Strike, higher borrowing costs trouble Portugal, stock market dips

By Barry Hatton, AP
Tuesday, April 27, 2010

Portugal comes under increased market pressure

LISBON, Portugal — Debt-burdened Portugal came under increased market pressure Tuesday, as borrowing costs surged and stocks fell sharply amid fears that a debt crisis in Greece would spread to other European countries with weak government finances.

The market drops deepened the government’s woes as it faced a strike by public transport workers over a pay freeze designed to help curb state spending.

Portugal is trying to avoid the fate of Greece, which is facing a full-fledged debt crisis as markets fear Athens will have to restructure its heavy debt load. Soaring interest rates demanded by bond investors have forced Athens to appeal to other eurozone countries and the International Monetary Fund for €45 billion bailout loans.

The interest rate gap, or spread, between Portuguese and benchmark German 10-year bonds trading on financial markets — a key indicator — rose 32 basis points, or 0.32 percentage points, to hit 5.51 percentage points. It was the widest gap since the shared euro currency, which Portugal and 15 other nations use, came into circulation.

The Lisbon Stock Market’s benchmark PSI-20 index, meanwhile, plunged 3.4 percent by early afternoon.

Portugal is seen as one of the euro zone’s most vulnerable countries after Greece, where authorities are still negotiating the terms of the eurozone and IMF bailout package, with Germany demanding strict cutbacks as a condition of the loans. The delay in approving the Greek bailout, however, is making markets nervous about Greece’s ability to pay debt coming due next month.

The European Union is trying to ward off a broader debt crisis and avoid the Greek woes from hitting Portugal and others including Spain, weakened by collapse of a real-estate bubble, and Italy, which carries a high level of debt.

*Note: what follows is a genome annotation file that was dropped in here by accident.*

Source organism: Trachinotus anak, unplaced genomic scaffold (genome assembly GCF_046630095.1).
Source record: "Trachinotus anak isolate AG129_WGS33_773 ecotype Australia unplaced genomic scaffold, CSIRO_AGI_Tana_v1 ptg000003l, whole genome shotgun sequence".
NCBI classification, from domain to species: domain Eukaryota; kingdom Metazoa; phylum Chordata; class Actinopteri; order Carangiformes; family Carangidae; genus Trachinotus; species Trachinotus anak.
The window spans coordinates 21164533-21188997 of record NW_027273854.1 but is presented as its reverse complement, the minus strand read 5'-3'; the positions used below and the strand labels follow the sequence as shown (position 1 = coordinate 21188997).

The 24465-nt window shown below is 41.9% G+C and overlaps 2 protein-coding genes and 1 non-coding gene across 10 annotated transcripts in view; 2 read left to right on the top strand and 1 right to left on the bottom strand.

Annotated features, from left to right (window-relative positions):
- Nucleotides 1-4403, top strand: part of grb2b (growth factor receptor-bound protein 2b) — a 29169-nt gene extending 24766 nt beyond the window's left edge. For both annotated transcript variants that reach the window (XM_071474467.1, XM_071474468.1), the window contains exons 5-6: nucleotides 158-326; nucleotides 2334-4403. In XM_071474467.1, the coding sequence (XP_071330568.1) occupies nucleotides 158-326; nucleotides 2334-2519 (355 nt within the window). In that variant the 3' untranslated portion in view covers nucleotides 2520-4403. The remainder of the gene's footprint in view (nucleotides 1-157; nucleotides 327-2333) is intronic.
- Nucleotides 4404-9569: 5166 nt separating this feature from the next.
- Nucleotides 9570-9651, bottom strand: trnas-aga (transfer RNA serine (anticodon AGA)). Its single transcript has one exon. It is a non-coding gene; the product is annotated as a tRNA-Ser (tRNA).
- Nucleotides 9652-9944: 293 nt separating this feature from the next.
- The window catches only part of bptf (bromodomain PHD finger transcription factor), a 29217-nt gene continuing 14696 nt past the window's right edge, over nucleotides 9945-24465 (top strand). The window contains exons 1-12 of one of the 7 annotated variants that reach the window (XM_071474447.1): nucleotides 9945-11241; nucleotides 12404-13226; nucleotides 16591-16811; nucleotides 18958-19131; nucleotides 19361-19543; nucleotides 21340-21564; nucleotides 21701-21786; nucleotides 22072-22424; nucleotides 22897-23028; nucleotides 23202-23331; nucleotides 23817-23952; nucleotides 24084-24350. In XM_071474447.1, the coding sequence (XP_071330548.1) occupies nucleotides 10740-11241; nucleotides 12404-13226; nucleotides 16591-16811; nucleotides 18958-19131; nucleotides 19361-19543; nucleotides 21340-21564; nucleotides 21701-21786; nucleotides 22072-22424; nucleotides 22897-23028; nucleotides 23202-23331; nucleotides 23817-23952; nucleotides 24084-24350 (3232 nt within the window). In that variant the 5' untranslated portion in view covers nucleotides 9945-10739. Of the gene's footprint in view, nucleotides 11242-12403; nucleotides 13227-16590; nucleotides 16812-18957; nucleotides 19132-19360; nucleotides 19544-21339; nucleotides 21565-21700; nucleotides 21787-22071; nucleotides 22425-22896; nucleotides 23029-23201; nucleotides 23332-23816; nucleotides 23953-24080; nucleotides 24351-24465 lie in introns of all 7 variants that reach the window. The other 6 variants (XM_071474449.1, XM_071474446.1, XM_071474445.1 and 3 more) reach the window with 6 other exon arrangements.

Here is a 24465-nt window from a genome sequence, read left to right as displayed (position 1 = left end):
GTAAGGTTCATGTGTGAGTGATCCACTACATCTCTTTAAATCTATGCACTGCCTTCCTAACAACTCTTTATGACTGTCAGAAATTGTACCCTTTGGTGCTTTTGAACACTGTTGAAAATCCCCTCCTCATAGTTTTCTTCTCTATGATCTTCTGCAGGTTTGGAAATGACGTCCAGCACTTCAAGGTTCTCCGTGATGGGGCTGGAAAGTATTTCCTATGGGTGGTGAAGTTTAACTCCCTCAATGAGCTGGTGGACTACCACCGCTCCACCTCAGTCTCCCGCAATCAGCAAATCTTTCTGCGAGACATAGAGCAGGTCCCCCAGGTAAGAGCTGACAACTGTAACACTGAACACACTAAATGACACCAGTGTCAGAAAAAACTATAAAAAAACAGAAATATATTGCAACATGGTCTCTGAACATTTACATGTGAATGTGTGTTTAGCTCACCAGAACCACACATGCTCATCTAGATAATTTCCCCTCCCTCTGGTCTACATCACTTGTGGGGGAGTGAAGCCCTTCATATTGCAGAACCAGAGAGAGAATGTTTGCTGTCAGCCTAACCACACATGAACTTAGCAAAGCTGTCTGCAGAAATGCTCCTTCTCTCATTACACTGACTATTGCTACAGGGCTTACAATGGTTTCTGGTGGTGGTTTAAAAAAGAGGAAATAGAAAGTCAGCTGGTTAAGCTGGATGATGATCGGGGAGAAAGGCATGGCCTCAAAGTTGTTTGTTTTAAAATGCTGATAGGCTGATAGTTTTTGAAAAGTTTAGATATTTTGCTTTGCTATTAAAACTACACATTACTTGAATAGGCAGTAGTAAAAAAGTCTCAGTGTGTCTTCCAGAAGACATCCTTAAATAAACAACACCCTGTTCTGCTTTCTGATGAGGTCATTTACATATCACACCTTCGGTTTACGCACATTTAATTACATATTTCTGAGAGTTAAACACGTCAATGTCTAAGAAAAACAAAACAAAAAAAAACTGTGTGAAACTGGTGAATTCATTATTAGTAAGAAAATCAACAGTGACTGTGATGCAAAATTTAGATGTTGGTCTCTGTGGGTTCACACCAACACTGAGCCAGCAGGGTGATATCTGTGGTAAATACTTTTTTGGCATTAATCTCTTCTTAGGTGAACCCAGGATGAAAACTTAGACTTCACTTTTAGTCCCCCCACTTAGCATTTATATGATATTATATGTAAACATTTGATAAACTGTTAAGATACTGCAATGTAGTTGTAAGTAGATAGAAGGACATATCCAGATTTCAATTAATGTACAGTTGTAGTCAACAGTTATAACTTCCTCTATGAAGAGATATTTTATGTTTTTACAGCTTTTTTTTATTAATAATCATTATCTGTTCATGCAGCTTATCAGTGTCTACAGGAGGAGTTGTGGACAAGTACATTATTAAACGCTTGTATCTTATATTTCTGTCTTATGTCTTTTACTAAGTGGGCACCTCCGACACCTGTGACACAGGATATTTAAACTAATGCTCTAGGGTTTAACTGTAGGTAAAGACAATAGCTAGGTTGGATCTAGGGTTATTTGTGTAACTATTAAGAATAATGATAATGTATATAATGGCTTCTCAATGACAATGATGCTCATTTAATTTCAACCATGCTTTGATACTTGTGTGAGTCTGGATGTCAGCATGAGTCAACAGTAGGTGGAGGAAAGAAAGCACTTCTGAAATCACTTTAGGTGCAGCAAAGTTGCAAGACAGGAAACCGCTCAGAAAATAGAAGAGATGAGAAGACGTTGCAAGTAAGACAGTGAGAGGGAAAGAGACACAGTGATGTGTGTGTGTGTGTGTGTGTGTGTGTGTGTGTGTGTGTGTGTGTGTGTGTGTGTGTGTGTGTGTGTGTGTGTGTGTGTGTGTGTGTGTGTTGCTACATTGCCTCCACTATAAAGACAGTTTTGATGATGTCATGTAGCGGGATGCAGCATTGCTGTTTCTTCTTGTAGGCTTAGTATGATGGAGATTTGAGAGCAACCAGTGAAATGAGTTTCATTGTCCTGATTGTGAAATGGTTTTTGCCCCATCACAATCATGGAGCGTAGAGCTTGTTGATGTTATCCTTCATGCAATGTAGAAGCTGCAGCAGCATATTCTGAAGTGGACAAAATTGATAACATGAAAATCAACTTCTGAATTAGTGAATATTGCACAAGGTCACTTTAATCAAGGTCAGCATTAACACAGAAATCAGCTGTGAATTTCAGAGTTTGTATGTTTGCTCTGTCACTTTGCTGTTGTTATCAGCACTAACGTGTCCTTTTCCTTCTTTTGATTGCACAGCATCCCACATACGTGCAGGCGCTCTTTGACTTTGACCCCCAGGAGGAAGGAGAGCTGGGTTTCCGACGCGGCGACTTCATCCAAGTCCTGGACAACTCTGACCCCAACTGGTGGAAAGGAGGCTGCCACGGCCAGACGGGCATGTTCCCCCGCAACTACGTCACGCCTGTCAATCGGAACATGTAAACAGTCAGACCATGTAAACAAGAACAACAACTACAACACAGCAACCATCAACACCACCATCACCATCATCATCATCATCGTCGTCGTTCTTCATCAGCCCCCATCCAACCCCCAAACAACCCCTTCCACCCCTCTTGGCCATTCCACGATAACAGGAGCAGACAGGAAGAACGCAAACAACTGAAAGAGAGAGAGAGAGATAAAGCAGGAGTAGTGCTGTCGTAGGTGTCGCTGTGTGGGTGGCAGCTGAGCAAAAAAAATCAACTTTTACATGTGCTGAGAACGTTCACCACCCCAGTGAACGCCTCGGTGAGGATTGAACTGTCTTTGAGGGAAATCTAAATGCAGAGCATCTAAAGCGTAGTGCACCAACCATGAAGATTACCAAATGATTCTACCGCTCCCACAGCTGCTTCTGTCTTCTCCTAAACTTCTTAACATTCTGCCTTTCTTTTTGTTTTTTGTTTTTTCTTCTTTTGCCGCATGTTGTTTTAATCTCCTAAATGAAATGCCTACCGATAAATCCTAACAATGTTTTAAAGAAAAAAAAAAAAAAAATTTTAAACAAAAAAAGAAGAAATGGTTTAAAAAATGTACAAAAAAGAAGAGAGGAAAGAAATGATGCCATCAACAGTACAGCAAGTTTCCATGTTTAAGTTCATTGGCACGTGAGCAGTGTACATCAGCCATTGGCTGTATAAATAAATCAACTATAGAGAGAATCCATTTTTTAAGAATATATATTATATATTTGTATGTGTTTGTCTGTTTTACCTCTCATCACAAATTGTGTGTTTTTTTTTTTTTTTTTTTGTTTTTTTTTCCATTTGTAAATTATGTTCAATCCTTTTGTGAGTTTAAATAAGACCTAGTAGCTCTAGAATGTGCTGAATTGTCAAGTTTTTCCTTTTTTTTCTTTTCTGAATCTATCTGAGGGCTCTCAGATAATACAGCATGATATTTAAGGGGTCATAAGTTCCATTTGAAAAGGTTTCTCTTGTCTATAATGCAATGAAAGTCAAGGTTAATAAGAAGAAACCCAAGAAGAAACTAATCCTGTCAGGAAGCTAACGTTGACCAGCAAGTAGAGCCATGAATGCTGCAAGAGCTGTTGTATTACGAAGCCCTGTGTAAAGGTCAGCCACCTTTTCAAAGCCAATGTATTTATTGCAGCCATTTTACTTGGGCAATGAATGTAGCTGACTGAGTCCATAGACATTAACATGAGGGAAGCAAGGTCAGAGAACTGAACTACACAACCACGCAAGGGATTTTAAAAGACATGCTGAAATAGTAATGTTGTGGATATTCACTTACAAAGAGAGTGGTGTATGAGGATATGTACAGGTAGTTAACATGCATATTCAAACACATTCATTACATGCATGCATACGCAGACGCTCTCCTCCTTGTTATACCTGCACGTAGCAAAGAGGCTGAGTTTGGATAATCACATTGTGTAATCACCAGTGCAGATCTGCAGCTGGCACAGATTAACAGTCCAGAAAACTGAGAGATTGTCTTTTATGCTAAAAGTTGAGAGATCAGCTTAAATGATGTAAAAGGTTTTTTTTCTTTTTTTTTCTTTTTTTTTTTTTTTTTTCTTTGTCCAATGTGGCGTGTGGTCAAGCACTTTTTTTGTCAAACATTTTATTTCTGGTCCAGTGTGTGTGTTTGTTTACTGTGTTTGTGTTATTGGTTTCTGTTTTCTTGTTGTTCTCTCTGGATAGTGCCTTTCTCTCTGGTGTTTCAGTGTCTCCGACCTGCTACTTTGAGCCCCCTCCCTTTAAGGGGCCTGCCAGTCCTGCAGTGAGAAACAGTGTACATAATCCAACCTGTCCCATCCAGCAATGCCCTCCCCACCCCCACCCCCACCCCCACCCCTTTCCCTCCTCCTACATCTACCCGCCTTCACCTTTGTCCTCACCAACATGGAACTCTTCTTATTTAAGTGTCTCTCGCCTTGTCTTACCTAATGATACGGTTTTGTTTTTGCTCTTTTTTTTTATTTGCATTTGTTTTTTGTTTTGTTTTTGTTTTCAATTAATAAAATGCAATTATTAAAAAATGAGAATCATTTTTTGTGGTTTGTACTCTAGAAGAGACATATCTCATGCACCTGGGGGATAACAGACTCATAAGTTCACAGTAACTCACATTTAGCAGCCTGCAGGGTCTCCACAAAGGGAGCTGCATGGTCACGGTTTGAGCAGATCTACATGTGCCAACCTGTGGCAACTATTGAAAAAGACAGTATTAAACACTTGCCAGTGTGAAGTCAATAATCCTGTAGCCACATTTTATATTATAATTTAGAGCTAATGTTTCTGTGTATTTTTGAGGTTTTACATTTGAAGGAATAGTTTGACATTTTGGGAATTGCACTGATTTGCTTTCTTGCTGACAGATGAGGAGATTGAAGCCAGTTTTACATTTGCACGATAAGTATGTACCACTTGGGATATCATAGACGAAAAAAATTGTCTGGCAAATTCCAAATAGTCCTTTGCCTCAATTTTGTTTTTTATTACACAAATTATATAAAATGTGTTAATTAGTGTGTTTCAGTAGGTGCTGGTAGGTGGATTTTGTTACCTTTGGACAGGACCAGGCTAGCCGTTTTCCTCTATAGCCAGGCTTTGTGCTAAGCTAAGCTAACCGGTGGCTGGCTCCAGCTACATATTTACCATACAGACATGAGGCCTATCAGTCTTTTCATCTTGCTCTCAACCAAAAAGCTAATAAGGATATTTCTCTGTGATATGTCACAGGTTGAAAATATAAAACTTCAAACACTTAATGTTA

Carlos Andrade, chief economist at Portugal’s Banco Espirito Santo, said Portugal was not showing signs of defaulting but was a victim of speculation driven by Greece’s difficulties.

“The spreads don’t reflect the country’s economic fundamentals. They reflect market speculation,” Andrade said. “It’s a problem of contagion.”

He noted Portugal has already raised €4.5 billion from bond issues which saw demand outstrip the number of bonds on offer.

Still, Portugal’s weak growth prospects have sharpened investor concerns about Lisbon’s ability to meet future debt payments. The economy depends on tourism as a mainstay and lacks other solid sources of future growth that would bolster government finances.

Its government debt load is smaller than that of Greece, but economists point to high levels of private sector debt.

Portugal’s budget deficit stood at 9.4 percent of gross domestic product last year. It public debt will be 86 percent of GDP this year, still lower than Greece’s 124 percent but still a huge burden which the government expects to peak at 90.1 percent 2012 before falling back.

The government predicts growth of 0.7 percent this year and 0.9 percent in 2011. But the European Commission has expressed concern those growth forecasts could be too optimistic.

As part of its effort to alleviate the country’s debt load the center-left Socialist government has introduced a pay freeze for civil servants and staff at publicly owned companies.

The austerity plan has triggered outrage from trade unions, and public transport workers went on strike Tuesday.

The walkout stopped trains, buses and ferries, forcing many commuters to take their cars into the capital, Lisbon, and the second-largest city Porto where police reported road congestion.

Minister without portfolio Pedro Silva Pereira said it was wrong to demand pay hikes when the difficult economic times demanded sacrifices.

“The hardships have to be shared by all,” he said.

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